Proposed changes to child marriage law in Bangladesh will only take the country a step backwards and not put an end to the practice, charities have opined. If approved by the country's parliament, the law would allow girls below 18 years to be married in "special cases".
The South Asian country's parliament is reportedly considering bringing changes to the Child Marriage Restraint Act during its next session beginning on 22 January. The law already bans marriage for girls under 18 years and men under 21.
Girls Not Brides, a coalition of more than 650 charities, on Thursday (12 January) called the proposal "alarming" as it does not define the term "special cases". The proposed changes were open to abuse, it argued.
"We have worked with thousands of girls who have been pulled out of education, married off early, bear the scars of early pregnancy, and forced to marry their abusers. This is simply unacceptable," Thomson Reuters Foundation cited a spokesperson from the alliance's Bangladesh chapter.
The "special cases" reportedly include getting girls married in case of accidental pregnancy, or where a marriage would help in saving the "honour" of a girl and her family's reputation in the largely conservative society, according to Prime Minister Sheikh Hasina.
However, rights activists argue that girls face a greater risk of sexual abuse, domestic violence and forced pregnancies because they are married off young, risking their lives.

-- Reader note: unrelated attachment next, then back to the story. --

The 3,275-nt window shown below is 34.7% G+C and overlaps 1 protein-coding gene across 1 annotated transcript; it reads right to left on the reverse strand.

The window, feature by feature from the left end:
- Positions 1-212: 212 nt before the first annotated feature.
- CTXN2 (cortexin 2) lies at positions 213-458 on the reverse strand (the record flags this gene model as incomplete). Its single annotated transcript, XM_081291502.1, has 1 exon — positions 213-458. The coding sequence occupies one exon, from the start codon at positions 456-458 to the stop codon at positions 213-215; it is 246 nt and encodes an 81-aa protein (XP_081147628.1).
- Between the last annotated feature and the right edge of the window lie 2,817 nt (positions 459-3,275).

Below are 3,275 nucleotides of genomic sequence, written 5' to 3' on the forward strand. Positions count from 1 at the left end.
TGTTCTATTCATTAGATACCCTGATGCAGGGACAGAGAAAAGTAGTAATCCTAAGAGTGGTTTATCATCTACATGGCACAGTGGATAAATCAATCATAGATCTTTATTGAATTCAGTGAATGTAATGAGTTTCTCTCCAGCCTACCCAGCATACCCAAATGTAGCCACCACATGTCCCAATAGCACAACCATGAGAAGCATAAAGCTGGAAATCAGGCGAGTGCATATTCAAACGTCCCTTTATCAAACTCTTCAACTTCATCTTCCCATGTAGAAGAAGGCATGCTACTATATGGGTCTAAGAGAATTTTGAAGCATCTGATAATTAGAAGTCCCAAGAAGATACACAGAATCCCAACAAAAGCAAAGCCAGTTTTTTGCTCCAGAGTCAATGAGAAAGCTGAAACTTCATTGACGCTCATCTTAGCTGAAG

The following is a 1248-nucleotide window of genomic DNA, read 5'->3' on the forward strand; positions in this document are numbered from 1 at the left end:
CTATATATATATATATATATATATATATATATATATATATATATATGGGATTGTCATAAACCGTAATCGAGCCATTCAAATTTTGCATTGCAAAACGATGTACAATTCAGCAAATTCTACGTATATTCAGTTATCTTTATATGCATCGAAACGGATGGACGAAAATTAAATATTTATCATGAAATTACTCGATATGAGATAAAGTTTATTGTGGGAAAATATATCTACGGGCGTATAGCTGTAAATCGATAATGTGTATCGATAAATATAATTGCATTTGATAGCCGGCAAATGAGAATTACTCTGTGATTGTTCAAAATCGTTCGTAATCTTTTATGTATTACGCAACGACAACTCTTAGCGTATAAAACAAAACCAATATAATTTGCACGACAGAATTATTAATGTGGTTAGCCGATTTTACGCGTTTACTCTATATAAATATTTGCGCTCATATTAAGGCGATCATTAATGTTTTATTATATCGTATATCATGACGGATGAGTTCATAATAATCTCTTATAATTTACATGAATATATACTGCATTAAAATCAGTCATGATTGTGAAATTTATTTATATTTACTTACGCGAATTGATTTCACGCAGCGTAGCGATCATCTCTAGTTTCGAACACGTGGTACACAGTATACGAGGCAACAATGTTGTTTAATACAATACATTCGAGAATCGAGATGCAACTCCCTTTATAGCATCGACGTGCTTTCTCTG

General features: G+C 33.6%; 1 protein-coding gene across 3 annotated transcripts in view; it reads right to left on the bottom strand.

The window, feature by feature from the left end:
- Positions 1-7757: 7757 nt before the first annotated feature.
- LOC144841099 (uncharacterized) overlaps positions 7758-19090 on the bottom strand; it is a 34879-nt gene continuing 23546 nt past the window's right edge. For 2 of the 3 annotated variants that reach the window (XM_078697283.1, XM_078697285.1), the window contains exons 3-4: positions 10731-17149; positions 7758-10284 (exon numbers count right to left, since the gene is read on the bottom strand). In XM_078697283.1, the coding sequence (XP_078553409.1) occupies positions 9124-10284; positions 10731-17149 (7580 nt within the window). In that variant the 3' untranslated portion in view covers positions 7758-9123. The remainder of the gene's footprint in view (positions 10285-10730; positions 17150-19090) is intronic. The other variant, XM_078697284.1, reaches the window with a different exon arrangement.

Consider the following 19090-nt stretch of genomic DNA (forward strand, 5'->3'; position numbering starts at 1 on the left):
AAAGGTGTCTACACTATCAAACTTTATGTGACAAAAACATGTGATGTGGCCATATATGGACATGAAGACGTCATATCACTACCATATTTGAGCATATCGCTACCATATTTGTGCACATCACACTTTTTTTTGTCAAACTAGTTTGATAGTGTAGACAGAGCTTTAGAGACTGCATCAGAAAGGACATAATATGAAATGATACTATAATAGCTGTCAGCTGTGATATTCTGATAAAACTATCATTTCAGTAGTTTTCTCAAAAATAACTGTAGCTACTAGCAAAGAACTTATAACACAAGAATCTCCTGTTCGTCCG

Besides, child brides in the country are often isolated from attending schooling or accessing education and are forced into domestic activities for lifetime.
Campaigners accuse that social acceptance together with government's inaction for the practice to be continuing.
"Marriage before 18 does not ensure a pregnant girl's safety. In reality it exposes her to the risk of sexual, physical and psychological violence," said Lakshmi Sundaram, executive director for Girls Not Brides, said in the statement.
Bangladesh is reported to be one of 10 worst countries for child marriages besides Guinea, South Sudan, Burkina Faso, Niger and Chad. But statistics from 2011 show that the child marriage cases have come down in the South Asia country by 5% when compared to a decade before, Girls Not Brides said. It cited the government data which said 32.5% of girls aged between 15 and 19 were married, bringing down the number from 37.5% from 2001.
"The progress Bangladesh has made to address child marriage is impressive, and reflects a real commitment from the highest levels of the government. Now is not the time to regress," Reuters cited Sundaram as saying.